Laing O’Rourke recently found itself in a skirmish with construction unions after directing workers to remove stickers of union logos from their hard hats on the Ichthys LNG project site in Darwin.

The direction followed a Fair Work Building Commission audit in February this year which concluded that displaying the stickers constituted “serious breaches” of the freedom of association provisions in the 2013 Building Code.

In defying the direction, the unions argued that removing the offending stickers undermined those same freedom of association provisions and discriminated against their members.

The AMWU stickers read “Financial member of the AMWU” with the relevant date of membership, and another read “Ichthys Project – AMWU” on a picture of a crocodile, and the union argued the words were generic, and were not offensive, unsuitable or a risk to health and safety on site.

When around 130 union members refused to remove the stickers from their hard hats, Laing O’Rourke issued them with written warnings, and dismissed a further three workers on probation for refusing to comply with the direction.

The unions subsequently filed a dispute in the Fair Work Commission, and claimed the company’s actions were in breach of the Laing O’Rourke Construction Australia Pty Ltd Ichthys Onshore Construction Greenfields Agreement. In determining the dispute, Commissioner Simpson held that the relevant clauses in the Enterprise Agreement were vague and were designed to encourage conduct in line with the objectives for the project, but were not enforceable obligations. As such, the Commissioner found he did not have power to deal with the dispute.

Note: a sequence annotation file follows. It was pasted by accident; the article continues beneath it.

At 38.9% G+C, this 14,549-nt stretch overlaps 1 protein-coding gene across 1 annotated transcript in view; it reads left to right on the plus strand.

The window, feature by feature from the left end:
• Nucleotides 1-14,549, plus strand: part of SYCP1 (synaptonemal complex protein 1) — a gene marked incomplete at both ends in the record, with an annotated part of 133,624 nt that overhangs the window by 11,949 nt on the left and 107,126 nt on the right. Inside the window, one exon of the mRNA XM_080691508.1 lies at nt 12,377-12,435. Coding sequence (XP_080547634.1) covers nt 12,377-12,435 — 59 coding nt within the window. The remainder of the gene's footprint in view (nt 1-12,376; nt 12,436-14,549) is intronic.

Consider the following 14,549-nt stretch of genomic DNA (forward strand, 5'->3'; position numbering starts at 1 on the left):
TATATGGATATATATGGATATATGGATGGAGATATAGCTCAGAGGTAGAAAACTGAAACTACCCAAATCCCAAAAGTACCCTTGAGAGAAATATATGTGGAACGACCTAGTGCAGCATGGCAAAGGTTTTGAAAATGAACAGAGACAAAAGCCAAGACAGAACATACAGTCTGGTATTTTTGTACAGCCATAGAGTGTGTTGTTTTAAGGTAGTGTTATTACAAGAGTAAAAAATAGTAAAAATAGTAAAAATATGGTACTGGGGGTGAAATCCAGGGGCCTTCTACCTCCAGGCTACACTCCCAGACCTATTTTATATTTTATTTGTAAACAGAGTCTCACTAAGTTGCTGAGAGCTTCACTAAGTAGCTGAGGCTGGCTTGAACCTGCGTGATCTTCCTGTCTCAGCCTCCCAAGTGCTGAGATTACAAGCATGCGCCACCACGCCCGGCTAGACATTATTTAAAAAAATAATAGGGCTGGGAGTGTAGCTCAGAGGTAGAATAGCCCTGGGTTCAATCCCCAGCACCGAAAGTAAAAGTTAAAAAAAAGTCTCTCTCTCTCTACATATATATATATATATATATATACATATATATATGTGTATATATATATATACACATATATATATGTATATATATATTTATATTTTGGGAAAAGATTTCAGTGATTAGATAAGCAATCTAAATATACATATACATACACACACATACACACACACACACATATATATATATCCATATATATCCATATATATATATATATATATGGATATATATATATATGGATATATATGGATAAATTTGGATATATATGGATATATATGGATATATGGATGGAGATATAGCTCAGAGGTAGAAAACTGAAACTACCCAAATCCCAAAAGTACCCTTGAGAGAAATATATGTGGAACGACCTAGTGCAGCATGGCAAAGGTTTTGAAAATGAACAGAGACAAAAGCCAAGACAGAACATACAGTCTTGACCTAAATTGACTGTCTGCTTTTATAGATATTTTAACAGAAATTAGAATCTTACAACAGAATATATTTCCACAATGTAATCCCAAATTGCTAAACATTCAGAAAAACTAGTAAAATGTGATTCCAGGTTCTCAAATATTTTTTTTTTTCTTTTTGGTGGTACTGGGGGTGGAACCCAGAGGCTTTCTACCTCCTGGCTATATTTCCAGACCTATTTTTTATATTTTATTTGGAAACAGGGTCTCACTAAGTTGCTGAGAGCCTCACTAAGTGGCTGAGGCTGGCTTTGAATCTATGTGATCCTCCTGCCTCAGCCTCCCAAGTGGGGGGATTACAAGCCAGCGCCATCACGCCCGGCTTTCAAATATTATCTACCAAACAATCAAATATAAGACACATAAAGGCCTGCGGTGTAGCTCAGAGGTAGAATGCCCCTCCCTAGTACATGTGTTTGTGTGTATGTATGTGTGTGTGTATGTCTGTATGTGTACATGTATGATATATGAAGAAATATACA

The Commission’s decision did not set new law on interpreting Enterprise Agreements. While it follows a separate decision involving Alcoa employees who were banned from wearing union logos on their work shirts[1], and it does not amount to a green light for employers to discipline employees for wearing visible union logos, slogans or images. As we understand it, the AMWU plan to file general protections claims for their members who were dismissed – which may end up in the Federal Courts if it is not resolved.

Employers should think carefully, and then plan out any direction to employees to ban wearing union stickers, clothing or displaying any union logos or the like. For example, a fair policy that focuses on what is safe, and what is consistent with the employer’s brand and business is a base starting point for consulting with a workforce about similar matters.